Elsewhere on Wall Street, other big banks awaiting annual shareholder meetings may get grilled with questions asking why they won't sell — or, when they might start buying. Big banks' stocks have been hammered by factors including their fixed income, currencies and commodities trading business. Wall Street firms are cutting head count and compensation to offset plummeting profitability.
Another bank that could hear shareholders eager to do deals is Morgan Stanley, according to a report from CLSA banking analyst Mike Mayo. Although he acknowledged that it's not "a high-probability event," Mayo said that after years of failing to generate returns exceeding the cost of capital, it's something he thinks will be on investors' minds.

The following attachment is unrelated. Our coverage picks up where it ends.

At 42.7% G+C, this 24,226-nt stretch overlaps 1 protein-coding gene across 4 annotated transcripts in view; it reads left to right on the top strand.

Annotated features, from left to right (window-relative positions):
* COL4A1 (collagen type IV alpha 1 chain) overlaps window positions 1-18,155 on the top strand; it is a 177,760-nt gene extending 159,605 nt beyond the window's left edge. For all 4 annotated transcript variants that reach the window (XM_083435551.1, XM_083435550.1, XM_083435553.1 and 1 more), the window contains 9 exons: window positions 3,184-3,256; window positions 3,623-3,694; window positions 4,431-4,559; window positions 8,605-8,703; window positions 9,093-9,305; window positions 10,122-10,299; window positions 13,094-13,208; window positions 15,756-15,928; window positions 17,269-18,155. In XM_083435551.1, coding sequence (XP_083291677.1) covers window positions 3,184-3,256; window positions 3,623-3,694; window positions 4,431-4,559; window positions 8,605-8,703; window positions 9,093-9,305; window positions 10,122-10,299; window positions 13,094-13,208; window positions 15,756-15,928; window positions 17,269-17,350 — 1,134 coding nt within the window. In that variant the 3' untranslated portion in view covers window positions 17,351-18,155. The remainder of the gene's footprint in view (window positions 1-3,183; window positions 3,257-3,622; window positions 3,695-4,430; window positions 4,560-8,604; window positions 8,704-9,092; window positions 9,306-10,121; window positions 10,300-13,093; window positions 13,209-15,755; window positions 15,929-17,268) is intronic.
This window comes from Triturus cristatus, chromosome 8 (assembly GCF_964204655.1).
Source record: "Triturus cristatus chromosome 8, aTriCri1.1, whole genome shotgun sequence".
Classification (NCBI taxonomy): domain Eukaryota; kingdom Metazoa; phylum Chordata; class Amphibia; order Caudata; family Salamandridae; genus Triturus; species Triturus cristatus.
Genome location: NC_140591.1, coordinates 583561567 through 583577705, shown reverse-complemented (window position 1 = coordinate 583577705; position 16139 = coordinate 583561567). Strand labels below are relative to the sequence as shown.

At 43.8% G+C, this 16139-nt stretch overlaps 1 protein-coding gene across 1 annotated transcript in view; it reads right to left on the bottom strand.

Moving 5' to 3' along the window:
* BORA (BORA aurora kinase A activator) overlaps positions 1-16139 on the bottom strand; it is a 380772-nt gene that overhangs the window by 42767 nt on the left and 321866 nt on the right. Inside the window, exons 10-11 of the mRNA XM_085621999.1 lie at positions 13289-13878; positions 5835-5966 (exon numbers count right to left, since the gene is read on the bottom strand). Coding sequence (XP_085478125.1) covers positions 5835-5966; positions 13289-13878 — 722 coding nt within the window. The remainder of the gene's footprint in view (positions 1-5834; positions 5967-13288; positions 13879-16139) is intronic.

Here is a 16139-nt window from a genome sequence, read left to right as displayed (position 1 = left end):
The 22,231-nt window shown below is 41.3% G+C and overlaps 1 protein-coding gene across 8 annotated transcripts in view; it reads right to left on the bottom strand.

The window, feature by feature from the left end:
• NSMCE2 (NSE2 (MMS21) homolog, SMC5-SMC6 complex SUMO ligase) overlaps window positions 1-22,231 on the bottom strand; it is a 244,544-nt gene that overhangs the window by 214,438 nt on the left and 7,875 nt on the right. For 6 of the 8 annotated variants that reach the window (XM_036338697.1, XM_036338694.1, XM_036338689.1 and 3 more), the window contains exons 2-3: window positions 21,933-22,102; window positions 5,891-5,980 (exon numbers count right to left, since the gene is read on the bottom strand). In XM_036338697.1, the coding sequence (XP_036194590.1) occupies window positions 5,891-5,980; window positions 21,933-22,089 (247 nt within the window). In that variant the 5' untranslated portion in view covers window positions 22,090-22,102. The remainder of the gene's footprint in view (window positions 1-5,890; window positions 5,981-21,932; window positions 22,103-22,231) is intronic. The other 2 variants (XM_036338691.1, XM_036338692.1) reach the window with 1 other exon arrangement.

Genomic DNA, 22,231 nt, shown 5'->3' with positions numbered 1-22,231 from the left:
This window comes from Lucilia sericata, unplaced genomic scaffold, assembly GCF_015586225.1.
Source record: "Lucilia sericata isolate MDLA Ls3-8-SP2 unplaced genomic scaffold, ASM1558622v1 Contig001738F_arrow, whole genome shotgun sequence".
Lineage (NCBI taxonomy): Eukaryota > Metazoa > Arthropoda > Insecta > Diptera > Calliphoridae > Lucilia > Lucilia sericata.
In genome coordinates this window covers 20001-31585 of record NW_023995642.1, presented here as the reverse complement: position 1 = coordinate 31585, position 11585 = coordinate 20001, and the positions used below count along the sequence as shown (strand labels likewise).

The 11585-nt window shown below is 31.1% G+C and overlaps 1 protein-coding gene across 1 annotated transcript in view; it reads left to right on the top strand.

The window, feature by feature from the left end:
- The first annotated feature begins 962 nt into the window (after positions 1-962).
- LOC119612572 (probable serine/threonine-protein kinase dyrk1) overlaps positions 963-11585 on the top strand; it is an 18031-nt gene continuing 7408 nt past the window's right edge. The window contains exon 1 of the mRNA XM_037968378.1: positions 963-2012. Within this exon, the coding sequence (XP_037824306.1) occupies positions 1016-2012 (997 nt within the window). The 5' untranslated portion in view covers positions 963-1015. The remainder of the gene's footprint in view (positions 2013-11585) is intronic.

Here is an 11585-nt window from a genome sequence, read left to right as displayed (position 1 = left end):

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"It is hard for us to ignore that the implied break-up value is almost twice the current market cap," he wrote, adding, "there is a lot of value in the company, especially considering $25 in tangible book value in the institutional securities business alone."
Mayo said the bank should expect shareholders will bring up the mergers and acquisitions question, as they did with Comerica, at the bank's annual shareholder meeting next week. Morgan Stanley did not respond to a request seeking comment.